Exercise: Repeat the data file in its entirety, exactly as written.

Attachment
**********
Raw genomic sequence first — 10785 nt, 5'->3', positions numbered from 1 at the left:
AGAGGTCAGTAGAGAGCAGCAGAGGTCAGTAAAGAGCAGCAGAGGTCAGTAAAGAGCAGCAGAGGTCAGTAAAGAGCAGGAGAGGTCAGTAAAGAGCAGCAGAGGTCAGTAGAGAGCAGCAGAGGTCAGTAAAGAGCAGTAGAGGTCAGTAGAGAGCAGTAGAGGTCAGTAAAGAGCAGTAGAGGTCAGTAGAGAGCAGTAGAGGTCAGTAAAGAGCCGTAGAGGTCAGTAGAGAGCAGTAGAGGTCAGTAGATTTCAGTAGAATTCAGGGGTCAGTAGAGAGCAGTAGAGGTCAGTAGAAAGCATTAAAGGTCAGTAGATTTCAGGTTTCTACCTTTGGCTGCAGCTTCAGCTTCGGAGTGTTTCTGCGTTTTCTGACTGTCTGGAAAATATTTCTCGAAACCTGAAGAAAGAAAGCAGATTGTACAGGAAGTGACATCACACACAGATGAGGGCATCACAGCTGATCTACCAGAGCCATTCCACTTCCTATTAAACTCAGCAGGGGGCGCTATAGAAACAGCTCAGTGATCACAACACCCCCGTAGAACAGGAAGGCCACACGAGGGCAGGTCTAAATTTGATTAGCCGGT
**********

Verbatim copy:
Raw genomic sequence first — 10785 nt, 5'->3', positions numbered from 1 at the left:
AGAGGTCAGTAGAGAGCAGCAGAGGTCAGTAAAGAGCAGCAGAGGTCAGTAAAGAGCAGCAGAGGTCAGTAAAGAGCAGGAGAGGTCAGTAAAGAGCAGCAGAGGTCAGTAGAGAGCAGCAGAGGTCAGTAAAGAGCAGTAGAGGTCAGTAGAGAGCAGTAGAGGTCAGTAAAGAGCAGTAGAGGTCAGTAGAGAGCAGTAGAGGTCAGTAAAGAGCCGTAGAGGTCAGTAGAGAGCAGTAGAGGTCAGTAGATTTCAGTAGAATTCAGGGGTCAGTAGAGAGCAGTAGAGGTCAGTAGAAAGCATTAAAGGTCAGTAGATTTCAGGTTTCTACCTTTGGCTGCAGCTTCAGCTTCGGAGTGTTTCTGCGTTTTCTGACTGTCTGGAAAATATTTCTCGAAACCTGAAGAAAGAAAGCAGATTGTACAGGAAGTGACATCACACACAGATGAGGGCATCACAGCTGATCTACCAGAGCCATTCCACTTCCTATTAAACTCAGCAGGGGGCGCTATAGAAACAGCTCAGTGATCACAACACCCCCGTAGAACAGGAAGGCCACACGAGGGCAGGTCTAAATTTGATTAGCCGGT